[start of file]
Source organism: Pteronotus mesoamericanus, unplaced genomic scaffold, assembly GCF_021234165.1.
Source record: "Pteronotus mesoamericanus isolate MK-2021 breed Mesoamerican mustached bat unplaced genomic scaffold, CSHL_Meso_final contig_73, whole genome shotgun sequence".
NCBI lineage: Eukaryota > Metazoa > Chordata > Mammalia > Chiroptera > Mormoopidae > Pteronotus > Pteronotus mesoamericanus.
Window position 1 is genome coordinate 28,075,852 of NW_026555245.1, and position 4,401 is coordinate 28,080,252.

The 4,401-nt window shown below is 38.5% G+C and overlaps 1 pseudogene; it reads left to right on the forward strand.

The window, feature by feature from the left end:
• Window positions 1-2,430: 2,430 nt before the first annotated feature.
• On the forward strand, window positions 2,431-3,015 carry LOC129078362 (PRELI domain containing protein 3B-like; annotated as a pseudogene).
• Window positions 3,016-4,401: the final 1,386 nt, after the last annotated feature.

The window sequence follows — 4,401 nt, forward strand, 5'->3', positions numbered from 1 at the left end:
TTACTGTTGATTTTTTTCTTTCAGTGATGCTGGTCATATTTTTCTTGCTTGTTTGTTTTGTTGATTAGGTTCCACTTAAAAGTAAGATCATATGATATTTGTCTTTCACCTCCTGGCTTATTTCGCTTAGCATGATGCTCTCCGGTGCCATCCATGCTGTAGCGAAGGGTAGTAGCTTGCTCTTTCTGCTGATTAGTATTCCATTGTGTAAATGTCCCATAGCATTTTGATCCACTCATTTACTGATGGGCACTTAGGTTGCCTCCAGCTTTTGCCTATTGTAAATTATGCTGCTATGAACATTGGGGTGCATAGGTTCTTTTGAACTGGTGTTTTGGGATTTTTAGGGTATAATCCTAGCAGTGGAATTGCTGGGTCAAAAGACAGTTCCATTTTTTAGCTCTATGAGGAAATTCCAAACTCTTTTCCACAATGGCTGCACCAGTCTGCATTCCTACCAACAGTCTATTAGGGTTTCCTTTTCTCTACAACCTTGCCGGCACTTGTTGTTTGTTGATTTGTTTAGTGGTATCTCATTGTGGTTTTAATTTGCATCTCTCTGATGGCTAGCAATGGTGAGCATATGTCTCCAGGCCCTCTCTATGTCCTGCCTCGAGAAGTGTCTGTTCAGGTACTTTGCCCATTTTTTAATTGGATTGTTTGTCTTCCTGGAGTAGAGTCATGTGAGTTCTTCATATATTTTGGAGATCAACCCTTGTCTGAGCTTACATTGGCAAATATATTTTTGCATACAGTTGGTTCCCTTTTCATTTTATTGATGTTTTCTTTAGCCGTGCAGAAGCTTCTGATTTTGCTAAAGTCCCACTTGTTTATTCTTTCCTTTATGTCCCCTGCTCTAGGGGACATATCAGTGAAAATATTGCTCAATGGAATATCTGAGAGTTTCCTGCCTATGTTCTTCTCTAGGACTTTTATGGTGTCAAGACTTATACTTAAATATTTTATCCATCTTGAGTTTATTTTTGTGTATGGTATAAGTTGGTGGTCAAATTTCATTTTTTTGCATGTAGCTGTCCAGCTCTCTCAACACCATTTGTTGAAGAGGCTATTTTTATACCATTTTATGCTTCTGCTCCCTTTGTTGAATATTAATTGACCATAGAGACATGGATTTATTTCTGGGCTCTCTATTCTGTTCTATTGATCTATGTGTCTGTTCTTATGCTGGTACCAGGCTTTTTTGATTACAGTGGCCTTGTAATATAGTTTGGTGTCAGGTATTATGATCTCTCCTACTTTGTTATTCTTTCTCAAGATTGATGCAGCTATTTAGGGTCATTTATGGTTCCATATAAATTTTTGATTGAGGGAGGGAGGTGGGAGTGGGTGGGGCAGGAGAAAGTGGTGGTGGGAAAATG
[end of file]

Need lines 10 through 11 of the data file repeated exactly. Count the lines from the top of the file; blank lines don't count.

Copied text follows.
The window sequence follows — 4,401 nt, forward strand, 5'->3', positions numbered from 1 at the left end:
TTACTGTTGATTTTTTTCTTTCAGTGATGCTGGTCATATTTTTCTTGCTTGTTTGTTTTGTTGATTAGGTTCCACTTAAAAGTAAGATCATATGATATTTGTCTTTCACCTCCTGGCTTATTTCGCTTAGCATGATGCTCTCCGGTGCCATCCATGCTGTAGCGAAGGGTAGTAGCTTGCTCTTTCTGCTGATTAGTATTCCATTGTGTAAATGTCCCATAGCATTTTGATCCACTCATTTACTGATGGGCACTTAGGTTGCCTCCAGCTTTTGCCTATTGTAAATTATGCTGCTATGAACATTGGGGTGCATAGGTTCTTTTGAACTGGTGTTTTGGGATTTTTAGGGTATAATCCTAGCAGTGGAATTGCTGGGTCAAAAGACAGTTCCATTTTTTAGCTCTATGAGGAAATTCCAAACTCTTTTCCACAATGGCTGCACCAGTCTGCATTCCTACCAACAGTCTATTAGGGTTTCCTTTTCTCTACAACCTTGCCGGCACTTGTTGTTTGTTGATTTGTTTAGTGGTATCTCATTGTGGTTTTAATTTGCATCTCTCTGATGGCTAGCAATGGTGAGCATATGTCTCCAGGCCCTCTCTATGTCCTGCCTCGAGAAGTGTCTGTTCAGGTACTTTGCCCATTTTTTAATTGGATTGTTTGTCTTCCTGGAGTAGAGTCATGTGAGTTCTTCATATATTTTGGAGATCAACCCTTGTCTGAGCTTACATTGGCAAATATATTTTTGCATACAGTTGGTTCCCTTTTCATTTTATTGATGTTTTCTTTAGCCGTGCAGAAGCTTCTGATTTTGCTAAAGTCCCACTTGTTTATTCTTTCCTTTATGTCCCCTGCTCTAGGGGACATATCAGTGAAAATATTGCTCAATGGAATATCTGAGAGTTTCCTGCCTATGTTCTTCTCTAGGACTTTTATGGTGTCAAGACTTATACTTAAATATTTTATCCATCTTGAGTTTATTTTTGTGTATGGTATAAGTTGGTGGTCAAATTTCATTTTTTTGCATGTAGCTGTCCAGCTCTCTCAACACCATTTGTTGAAGAGGCTATTTTTATACCATTTTATGCTTCTGCTCCCTTTGTTGAATATTAATTGACCATAGAGACATGGATTTATTTCTGGGCTCTCTATTCTGTTCTATTGATCTATGTGTCTGTTCTTATGCTGGTACCAGGCTTTTTTGATTACAGTGGCCTTGTAATATAGTTTGGTGTCAGGTATTATGATCTCTCCTACTTTGTTATTCTTTCTCAAGATTGATGCAGCTATTTAGGGTCATTTATGGTTCCATATAAATTTTTGATTGAGGGAGGGAGGTGGGAGTGGGTGGGGCAGGAGAAAGTGGTGGTGGGAAAATG